APPEAL FROM THE CIRCUIT COURT OF COOK COUNTY. HONORABLE EARL HOFFENBERG, JUDGE PRESIDING.
As Corrected April 28, 1995. Released for Publication May 26, 1995.
The Honorable Justice Wolfson delivered the opinion of the court: Campbell, P.j. and Braden, J., concur.
The opinion of the court was delivered by: Wolfson
JUSTICE WOLFSON delivered the opinion of the court:
Drug prosecutions can stir emotions in prospective jurors. It happened here. They also can cause prosecutors to engage in rhetorical overkill. That, too, happened here. The defendant contends these events and an evidentiary ruling concerning her proposed character witnesses fatally infected her jury trial.
We affirm her conviction of delivery of a controlled substance and her sentence of nine years' imprisonment.
The defendant had used five of her seven allotted peremptory challenges when the trial judge began questioning prospective juror Richard Kwiecinski. The relevant questions and answers were:
"Q. Did you ever know anybody who had a problem with drugs?
A. Unfortunately quite a few people. My former partner in the commodities ended up having a very serious cocaine problem that led us to dissolve our company, and my wife's two brothers have had drug problems. One of them had to go to Forest Hospital for treatment, and the other one is also involved in commodities, and currently I think he has licked the habit, but there is still a problem with commodities.
Q. Do you know anybody that has actually been involved with a drug abuse program?
A. Yes, one of my brother-in-laws.
Q. Do you know of anyone who has ever died as a result of a drug overdose?
A. Well, my wife's sister, her husband's brother had -- she was on cocaine and had a baby that died from that, and also my wife is in charge of the Snowflake Program or Operation Snowflake at River Trails Grade School which is an anti-drug program, and they're also involved with doing fund raisers for the Merriville Columbia Hospital for, you know, deformed babies from cocaine.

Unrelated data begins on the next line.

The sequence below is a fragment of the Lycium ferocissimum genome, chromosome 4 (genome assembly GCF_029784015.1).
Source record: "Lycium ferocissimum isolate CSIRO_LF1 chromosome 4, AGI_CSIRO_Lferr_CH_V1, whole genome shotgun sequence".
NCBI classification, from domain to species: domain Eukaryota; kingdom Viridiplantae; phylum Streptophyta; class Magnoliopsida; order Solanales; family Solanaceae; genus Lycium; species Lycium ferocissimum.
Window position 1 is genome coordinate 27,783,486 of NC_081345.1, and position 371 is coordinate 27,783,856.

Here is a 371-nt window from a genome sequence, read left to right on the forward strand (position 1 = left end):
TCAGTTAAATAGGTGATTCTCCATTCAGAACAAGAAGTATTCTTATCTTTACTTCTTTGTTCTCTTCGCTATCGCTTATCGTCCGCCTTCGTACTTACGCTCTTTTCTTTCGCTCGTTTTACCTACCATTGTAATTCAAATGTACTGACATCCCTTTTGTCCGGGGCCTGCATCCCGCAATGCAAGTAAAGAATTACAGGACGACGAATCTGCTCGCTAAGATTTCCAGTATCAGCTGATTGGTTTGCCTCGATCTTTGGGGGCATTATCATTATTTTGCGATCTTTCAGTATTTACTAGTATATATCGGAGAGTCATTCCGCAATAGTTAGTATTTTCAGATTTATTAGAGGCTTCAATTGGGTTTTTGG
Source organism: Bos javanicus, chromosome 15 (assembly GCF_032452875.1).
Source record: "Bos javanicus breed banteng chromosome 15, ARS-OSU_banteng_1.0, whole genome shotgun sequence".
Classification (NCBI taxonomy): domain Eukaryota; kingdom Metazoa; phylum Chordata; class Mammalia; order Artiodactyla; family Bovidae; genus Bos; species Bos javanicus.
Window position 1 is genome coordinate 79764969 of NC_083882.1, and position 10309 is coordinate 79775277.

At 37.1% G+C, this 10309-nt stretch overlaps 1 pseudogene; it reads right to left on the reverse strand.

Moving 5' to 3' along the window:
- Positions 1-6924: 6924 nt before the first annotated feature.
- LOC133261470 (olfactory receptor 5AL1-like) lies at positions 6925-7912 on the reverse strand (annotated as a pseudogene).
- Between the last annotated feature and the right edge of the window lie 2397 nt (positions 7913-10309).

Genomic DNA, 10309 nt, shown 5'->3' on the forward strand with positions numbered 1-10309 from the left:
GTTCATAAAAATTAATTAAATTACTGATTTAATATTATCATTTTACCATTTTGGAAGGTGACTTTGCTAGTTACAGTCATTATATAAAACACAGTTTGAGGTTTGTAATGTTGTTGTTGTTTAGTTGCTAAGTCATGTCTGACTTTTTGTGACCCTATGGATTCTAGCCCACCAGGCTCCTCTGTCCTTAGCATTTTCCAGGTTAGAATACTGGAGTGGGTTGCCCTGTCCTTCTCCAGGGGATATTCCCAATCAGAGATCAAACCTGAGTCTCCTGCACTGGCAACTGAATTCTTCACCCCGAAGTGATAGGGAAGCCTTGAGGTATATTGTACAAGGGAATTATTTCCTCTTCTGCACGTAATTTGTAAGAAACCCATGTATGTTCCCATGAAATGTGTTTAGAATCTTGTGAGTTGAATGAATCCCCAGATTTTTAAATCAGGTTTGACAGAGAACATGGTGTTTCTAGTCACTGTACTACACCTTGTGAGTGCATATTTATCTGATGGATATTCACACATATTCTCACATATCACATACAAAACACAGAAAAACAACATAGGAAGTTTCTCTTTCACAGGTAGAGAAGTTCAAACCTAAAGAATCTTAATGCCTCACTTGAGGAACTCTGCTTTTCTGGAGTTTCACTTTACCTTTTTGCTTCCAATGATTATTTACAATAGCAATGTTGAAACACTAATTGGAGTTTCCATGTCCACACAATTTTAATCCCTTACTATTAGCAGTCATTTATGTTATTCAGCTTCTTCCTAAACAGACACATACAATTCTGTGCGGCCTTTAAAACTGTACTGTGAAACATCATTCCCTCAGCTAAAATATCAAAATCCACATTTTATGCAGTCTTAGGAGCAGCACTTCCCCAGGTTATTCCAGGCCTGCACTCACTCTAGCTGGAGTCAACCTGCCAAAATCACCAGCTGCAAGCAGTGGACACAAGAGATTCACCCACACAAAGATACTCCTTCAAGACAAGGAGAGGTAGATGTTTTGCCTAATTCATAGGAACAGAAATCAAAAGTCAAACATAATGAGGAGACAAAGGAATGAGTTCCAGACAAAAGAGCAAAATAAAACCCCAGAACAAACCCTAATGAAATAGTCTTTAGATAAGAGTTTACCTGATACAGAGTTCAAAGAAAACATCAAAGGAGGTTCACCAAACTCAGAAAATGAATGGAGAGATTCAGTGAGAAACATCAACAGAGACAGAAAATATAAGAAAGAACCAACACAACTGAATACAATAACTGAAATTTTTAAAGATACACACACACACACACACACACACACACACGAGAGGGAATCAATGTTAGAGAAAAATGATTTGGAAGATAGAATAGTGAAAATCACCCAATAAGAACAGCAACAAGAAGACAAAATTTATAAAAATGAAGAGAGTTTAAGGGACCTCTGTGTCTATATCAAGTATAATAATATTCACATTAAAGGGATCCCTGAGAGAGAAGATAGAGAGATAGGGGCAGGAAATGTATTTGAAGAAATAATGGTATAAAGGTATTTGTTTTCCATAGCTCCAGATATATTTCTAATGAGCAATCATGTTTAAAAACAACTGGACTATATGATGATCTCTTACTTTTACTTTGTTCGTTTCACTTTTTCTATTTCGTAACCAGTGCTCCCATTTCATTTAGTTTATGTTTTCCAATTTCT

Q. *** This defendant is charged with delivery of a controlled substance: to-wit, cocaine. Do you think that gives you any preconceived notions about the case at all?
A. I would try not to think it would. I don't know what might happen when the trial starts ***.
Q. *** Do you think that you are able to keep an opened [sic] mind, to listen to the State's case, and the defense case as to what extent they want to present any evidence, listen to the evidence and the arguments and listen to the law as they instruct you and then based upon that form your decision?
A. Well, I think I could, yes.
Q. So you think basically you would really try to give both sides a fair trial?
Q. And if you feel the State proves the defendant guilty beyond a reasonable doubt, would you have any problems signing a guilty verdict?
Q. And if they failed to do so, would you have any problems signing a not guilty verdict?
Then the defendant's lawyer asked the prospective juror:
"Q. *** She will testify. Would your decision on her credibility be influenced on what happened to your business?
A. I would try not to let it influence me, but it did have a major effect on my life, and I would try not to have that affect me.
Q. But you don't know if it would or not until we actually start?
The next prospective juror was Donald O'Meara. After he was questioned by court and counsel, the defense exercised its sixth peremptory challenge against a prospective juror named Salazar. Then it asked that juror Kwiecinski be challenged for cause. The judge refused, holding that the juror's answers demonstrated an open mind. The defense then used its final peremptory challenge on Kwiecinski.
When the defense asked for an additional peremptory challenge for juror O'Meara, the trial judge said: "It's seven and seven. That's what you ...